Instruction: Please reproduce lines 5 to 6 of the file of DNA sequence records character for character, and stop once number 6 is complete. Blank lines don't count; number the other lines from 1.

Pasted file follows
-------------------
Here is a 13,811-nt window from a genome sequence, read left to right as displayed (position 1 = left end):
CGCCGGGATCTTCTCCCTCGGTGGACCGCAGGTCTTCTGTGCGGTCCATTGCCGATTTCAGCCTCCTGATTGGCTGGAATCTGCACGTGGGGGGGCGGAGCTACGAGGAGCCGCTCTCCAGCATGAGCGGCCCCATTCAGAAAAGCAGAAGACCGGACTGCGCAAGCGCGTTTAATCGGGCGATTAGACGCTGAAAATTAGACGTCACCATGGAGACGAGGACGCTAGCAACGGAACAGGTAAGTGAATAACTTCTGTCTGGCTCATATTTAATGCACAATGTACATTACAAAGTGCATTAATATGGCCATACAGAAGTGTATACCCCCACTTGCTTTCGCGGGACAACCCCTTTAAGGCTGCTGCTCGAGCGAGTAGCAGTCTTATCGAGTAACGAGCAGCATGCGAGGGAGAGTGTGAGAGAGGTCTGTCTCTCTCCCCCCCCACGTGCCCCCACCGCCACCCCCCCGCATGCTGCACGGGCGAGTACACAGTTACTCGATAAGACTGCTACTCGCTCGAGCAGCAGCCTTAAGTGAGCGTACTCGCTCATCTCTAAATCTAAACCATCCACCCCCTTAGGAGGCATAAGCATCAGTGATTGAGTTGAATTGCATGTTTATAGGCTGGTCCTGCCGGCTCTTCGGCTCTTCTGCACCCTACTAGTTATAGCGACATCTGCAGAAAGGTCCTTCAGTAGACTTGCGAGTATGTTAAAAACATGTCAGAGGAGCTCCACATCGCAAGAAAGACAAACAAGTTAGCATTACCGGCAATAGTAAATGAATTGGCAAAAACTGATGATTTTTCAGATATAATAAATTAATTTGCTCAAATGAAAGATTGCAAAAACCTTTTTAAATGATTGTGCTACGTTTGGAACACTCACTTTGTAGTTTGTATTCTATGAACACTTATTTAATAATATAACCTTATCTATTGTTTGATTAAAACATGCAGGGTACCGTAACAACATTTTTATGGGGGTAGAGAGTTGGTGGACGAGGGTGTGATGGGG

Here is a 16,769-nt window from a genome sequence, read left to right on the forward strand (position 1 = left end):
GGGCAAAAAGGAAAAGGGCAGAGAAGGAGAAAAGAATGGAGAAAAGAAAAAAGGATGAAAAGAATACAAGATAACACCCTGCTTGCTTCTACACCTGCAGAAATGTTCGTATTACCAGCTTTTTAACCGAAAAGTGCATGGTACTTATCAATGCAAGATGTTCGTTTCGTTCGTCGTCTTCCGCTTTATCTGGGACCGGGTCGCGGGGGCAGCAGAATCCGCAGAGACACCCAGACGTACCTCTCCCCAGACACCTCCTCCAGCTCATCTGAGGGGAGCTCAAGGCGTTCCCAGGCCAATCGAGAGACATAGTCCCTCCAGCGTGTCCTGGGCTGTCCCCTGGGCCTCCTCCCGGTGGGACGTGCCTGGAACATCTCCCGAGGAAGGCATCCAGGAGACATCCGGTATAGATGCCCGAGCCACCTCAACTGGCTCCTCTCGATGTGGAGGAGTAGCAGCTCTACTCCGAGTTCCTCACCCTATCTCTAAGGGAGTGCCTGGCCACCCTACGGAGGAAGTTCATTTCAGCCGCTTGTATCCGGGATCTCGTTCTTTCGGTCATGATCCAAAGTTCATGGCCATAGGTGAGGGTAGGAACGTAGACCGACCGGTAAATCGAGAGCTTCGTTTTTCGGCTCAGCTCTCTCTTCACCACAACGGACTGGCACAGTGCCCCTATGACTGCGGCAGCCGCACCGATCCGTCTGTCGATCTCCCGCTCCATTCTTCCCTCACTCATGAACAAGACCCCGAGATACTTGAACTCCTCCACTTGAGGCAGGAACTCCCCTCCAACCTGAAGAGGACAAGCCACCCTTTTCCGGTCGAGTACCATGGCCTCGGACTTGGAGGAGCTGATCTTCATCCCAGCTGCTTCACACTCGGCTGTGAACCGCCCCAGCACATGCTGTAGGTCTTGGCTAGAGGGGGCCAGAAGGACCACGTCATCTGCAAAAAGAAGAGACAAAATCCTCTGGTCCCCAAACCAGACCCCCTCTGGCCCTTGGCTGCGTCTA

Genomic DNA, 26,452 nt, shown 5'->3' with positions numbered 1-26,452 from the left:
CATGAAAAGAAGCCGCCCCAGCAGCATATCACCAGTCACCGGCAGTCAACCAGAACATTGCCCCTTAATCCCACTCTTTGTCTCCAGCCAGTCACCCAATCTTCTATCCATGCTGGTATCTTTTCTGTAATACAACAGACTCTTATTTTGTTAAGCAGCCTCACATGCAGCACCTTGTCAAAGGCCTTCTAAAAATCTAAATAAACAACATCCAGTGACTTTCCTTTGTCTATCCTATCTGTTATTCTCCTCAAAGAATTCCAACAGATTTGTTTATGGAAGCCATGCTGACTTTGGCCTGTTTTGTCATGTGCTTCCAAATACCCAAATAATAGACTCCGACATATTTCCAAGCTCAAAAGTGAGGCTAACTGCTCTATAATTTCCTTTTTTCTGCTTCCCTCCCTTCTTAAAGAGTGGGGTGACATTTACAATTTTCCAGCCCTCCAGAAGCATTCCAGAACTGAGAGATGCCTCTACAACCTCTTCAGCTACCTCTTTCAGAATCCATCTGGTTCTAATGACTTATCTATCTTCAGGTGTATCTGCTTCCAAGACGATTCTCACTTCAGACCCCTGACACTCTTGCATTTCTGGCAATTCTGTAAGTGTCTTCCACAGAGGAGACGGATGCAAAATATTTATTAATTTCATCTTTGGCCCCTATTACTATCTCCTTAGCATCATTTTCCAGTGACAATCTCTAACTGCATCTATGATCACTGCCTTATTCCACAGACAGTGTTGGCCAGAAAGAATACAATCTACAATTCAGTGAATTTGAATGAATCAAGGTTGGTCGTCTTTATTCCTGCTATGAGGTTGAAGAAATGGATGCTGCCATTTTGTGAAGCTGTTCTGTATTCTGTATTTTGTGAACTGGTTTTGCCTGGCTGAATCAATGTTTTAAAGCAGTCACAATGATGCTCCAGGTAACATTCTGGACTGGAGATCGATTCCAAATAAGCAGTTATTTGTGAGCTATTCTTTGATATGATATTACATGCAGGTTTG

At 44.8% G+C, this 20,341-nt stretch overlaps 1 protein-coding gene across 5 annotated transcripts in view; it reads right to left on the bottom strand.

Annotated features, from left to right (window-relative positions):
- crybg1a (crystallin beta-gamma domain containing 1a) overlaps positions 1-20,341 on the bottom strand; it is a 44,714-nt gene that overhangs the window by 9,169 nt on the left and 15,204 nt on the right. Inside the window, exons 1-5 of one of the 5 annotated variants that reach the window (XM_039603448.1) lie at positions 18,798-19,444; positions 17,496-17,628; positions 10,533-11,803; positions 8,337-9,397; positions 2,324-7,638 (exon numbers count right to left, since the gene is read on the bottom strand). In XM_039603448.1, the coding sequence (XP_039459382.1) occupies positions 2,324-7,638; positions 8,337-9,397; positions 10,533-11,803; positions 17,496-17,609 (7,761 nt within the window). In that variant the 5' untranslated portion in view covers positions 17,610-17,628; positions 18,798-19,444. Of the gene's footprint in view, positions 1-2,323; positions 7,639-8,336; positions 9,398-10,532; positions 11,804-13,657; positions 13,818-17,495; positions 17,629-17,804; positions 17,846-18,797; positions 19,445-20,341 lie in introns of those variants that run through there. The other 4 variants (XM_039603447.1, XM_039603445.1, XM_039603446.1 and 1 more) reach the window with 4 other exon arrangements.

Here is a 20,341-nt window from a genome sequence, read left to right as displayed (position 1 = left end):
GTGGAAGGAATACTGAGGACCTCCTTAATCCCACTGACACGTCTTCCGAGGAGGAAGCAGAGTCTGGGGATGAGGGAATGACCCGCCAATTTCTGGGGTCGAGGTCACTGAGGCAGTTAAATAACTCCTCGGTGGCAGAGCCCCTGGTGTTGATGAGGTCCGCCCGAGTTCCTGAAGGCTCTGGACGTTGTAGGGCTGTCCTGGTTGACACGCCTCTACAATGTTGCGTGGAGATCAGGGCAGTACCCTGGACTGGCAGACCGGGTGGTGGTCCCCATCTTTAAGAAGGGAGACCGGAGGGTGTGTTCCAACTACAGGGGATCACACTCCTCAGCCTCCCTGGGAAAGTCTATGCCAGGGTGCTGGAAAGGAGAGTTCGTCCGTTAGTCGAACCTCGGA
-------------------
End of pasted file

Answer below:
Genomic DNA, 26,452 nt, shown 5'->3' with positions numbered 1-26,452 from the left:
CATGAAAAGAAGCCGCCCCAGCAGCATATCACCAGTCACCGGCAGTCAACCAGAACATTGCCCCTTAATCCCACTCTTTGTCTCCAGCCAGTCACCCAATCTTCTATCCATGCTGGTATCTTTTCTGTAATACAACAGACTCTTATTTTGTTAAGCAGCCTCACATGCAGCACCTTGTCAAAGGCCTTCTAAAAATCTAAATAAACAACATCCAGTGACTTTCCTTTGTCTATCCTATCTGTTATTCTCCTCAAAGAATTCCAACAGATTTGTTTATGGAAGCCATGCTGACTTTGGCCTGTTTTGTCATGTGCTTCCAAATACCCAAATAATAGACTCCGACATATTTCCAAGCTCAAAAGTGAGGCTAACTGCTCTATAATTTCCTTTTTTCTGCTTCCCTCCCTTCTTAAAGAGTGGGGTGACATTTACAATTTTCCAGCCCTCCAGAAGCATTCCAGAACTGAGAGATGCCTCTACAACCTCTTCAGCTACCTCTTTCAGAATCCATCTGGTTCTAATGACTTATCTATCTTCAGGTGTATCTGCTTCCAAGACGATTCTCACTTCAGACCCCTGACACTCTTGCATTTCTGGCAATTCTGTAAGTGTCTTCCACAGAGGAGACGGATGCAAAATATTTATTAATTTCATCTTTGGCCCCTATTACTATCTCCTTAGCATCATTTTCCAGTGACAATCTCTAACTGCATCTATGATCACTGCCTTATTCCACAGACAGTGTTGGCCAGAAAGAATACAATCTACAATTCAGTGAATTTGAATGAATCAAGGTTGGTCGTCTTTATTCCTGCTATGAGGTTGAAGAAATGGATGCTGCCATTTTGTGAAGCTGTTCTGTATTCTGTATTTTGTGAACTGGTTTTGCCTGGCTGAATCAATGTTTTAAAGCAGTCACAATGATGCTCCAGGTAACATTCTGGACTGGAGATCGATTCCAAATAAGCAGTTATTTGTGAGCTATTCTTTGATATGATATTACATGCAGGTTTG